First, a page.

Capilano University’s New Budget in Light of COVID-19

University executives estimate operational deficit of $8.3 million 

Bridget Stringer-Holden // Associate News Editor 

Although Capilano University (CapU)’s official budget was approved on Jan. 28 by the CapU Board of Governors, much of the budget needed to be re-evaluated in light of the COVID-19 pandemic. “Originally, we were going to do a revised budget, but based on discussions with the board and the ministry we decided to use [the previously approved budget] as an [outward-facing] forecast, and [continue] use it internally as a budget,” said Tally Bains, Director of Financial Services. Since forecasting estimates the amount of revenue while budgeting accounts for expected revenue, CapU decided that this was the best course of action.  

As the Director of Finance, Bains is responsible for developing and monitoring the budget; as well as financial services and activities, such as payroll, accounts payable and student financial accounts. Since post-secondary institutions will be allowed to request to run in a deficit, CapU estimates an operating deficit of $8.3 million. 

The estimated impact on tuition revenues was calculated and compared to the original budget, as well as to the updated numbers from other auxiliary operations such as the childcare centre, parking fees and the bookstore. “We did go through a process where we tried to use estimates on what the impacts would be on enrollment numbers, so we looked at it by faculty and by program area,” said Bains.  

Each dean created three scenarios based on historical trends and program specific information. They were called Scenario 1-Optimistic, Scenario 2-Moderate and Scenario 3-Pessimistic. Those were reviewed by CapU’s executive leadership team who decided to add a fourth scenario, referred to as Scenario 4-Pessimistic Plus, which aligned with the budget principle of conservatism. This scenario planned for an additional 8 percent decrease in enrollment in the fall and an additional 7 percent decrease in the spring compared to Scenario 3. This would be an overall decline in revenue of 5 percent for both domestic and international tuition revenue. 

“Budgets go off of a number of assumptions and we take into account student enrollment projections for the following year,” said Oscar Blue, former Chair of the CapU Senate Budget Advisory Committee (SBAC). SBAC acts in an advisory capacity and provides initial input on financial results from each quarter that are supplied by Bains and Jacqui Stewart, former vice-president of Finance and Administration. Now, with COVID-19, “many of the core assumptions used to draft the budget [are] no longer accurate,” explained Blue. 

Normally, post-secondary institutions aren’t allowed to be in a deficit position. However, since fall enrollment numbers won’t be finalized until Quarter 2 (Q-2), the Ministry of Advanced Education, Skills and Training will be requesting a deficit approval from the Minister of Finance on behalf of post-secondary institutions. This request will be based on Q-2 forecast submissions due to the unprecedented circumstances surrounding COVID-19.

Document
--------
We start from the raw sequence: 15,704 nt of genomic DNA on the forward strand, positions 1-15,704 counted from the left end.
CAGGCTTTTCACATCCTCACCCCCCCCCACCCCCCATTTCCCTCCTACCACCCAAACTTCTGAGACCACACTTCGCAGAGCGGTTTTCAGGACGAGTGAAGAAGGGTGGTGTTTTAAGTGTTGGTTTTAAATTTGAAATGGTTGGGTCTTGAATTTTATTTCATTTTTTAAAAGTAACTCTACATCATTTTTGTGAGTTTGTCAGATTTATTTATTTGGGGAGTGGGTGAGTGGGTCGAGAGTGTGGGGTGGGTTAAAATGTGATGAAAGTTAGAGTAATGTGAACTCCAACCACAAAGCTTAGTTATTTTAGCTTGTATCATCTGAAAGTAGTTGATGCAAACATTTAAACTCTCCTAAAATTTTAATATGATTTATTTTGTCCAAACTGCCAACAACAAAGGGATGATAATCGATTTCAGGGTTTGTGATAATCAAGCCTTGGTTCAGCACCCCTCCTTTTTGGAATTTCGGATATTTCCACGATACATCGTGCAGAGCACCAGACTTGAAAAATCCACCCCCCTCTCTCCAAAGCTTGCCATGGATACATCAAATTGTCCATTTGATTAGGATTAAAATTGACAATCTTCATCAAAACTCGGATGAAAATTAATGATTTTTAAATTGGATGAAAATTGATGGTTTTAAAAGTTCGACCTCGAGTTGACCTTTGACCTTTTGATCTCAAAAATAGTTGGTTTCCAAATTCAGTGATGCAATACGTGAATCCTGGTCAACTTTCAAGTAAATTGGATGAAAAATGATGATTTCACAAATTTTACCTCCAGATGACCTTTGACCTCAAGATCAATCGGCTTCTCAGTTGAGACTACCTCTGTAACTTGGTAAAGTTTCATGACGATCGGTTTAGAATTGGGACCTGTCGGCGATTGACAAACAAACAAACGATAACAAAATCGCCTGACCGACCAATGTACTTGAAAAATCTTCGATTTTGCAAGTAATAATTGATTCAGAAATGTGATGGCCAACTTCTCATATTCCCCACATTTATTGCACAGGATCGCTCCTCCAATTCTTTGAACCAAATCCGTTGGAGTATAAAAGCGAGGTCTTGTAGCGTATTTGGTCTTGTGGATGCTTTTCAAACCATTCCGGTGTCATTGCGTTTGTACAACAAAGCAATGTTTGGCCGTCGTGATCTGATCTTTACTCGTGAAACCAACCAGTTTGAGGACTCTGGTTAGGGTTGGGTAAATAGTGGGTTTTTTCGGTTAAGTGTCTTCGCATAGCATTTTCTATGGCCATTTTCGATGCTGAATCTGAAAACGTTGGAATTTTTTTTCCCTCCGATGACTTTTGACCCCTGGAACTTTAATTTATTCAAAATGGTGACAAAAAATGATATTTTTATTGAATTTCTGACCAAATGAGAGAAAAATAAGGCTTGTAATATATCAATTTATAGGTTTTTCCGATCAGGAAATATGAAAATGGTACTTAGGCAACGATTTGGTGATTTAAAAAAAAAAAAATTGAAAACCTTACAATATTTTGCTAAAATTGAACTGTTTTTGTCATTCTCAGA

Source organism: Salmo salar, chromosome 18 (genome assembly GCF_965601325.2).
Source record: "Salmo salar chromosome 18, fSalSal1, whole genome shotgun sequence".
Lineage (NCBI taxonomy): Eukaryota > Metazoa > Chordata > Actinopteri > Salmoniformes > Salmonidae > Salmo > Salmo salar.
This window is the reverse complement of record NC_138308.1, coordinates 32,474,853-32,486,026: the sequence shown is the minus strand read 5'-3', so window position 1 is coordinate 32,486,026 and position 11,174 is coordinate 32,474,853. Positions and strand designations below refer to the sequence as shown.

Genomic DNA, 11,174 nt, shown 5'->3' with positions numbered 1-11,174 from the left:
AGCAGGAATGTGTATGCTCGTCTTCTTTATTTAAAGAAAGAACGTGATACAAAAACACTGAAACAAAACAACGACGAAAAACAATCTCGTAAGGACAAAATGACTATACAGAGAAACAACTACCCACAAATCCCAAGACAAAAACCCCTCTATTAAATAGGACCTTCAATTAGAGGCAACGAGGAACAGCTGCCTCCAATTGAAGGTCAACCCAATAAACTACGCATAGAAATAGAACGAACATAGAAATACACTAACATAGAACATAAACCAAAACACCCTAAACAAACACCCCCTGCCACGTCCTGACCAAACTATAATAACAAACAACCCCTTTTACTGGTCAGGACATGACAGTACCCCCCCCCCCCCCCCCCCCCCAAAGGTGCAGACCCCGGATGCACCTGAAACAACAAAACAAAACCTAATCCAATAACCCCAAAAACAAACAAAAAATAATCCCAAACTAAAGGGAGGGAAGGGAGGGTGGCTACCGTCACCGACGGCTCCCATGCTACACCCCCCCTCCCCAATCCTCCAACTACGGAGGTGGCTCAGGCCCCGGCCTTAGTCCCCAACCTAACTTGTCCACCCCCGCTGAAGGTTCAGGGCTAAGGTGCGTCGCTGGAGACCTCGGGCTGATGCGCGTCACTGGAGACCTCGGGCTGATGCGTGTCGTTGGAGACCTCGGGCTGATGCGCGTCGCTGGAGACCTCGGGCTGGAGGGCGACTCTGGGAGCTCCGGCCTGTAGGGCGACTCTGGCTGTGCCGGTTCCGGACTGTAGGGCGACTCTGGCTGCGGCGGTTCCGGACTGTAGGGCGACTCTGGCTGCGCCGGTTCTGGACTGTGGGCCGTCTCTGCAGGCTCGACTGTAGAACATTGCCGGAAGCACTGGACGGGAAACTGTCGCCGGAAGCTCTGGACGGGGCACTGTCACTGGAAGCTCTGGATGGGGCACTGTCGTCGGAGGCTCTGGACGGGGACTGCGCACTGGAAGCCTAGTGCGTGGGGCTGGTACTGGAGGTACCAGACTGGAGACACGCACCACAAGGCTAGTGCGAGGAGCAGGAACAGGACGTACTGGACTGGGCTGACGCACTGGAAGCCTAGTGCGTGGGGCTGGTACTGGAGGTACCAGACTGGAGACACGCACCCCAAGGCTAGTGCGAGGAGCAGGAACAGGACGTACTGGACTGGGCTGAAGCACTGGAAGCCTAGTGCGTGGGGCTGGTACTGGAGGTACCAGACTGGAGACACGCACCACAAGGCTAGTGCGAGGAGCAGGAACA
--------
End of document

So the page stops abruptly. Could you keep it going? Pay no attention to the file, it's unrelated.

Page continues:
CapU will create their Q-2 forecast once fall enrollment numbers are finalized, allowing them to more accurately predict their deficit. “We are really in unprecedented times and things are gonna continue to change daily and weekly and so what’s going to happen is there is going to be quarterly forecasting instead,” said Blue. Post-secondary institutions that have accumulated surplus will be allowed to use it to fund their operations and to work with other institutions that need help staying afloat. 

“We’re not too sure what’s going to happen until after the fee payment deadline but we are closely monitoring [the situation] and looking to see what we can do to minimize the deficit,” said Bains, citing travel restrictions and online classes as some possible threats to enrollment numbers. “Right now, there might be some cost containment in some areas, but there still will be expenditures in areas where we’re going to be advancing the university’s priorities forward.”  

Projects were also reprioritized—such as pushing back administration-related projects in IT Services—in order to prioritize student learning that reflects the new reality. 

“We also looked at the areas where we needed to do further investments to support a remote adapted learning education model,” said Bains, adding that she is keeping a close eye on fall enrollment numbers in order to make sure that the university recovers from the pandemic. Although there is a large focus on reducing expenditures and containing the deficit, CapU is still focused on their Envisioning 2030 strategic plan goals and ensuring that students are supported during the transition toward online learning. 

Bridget Stringer-Holden

Associate News Editor

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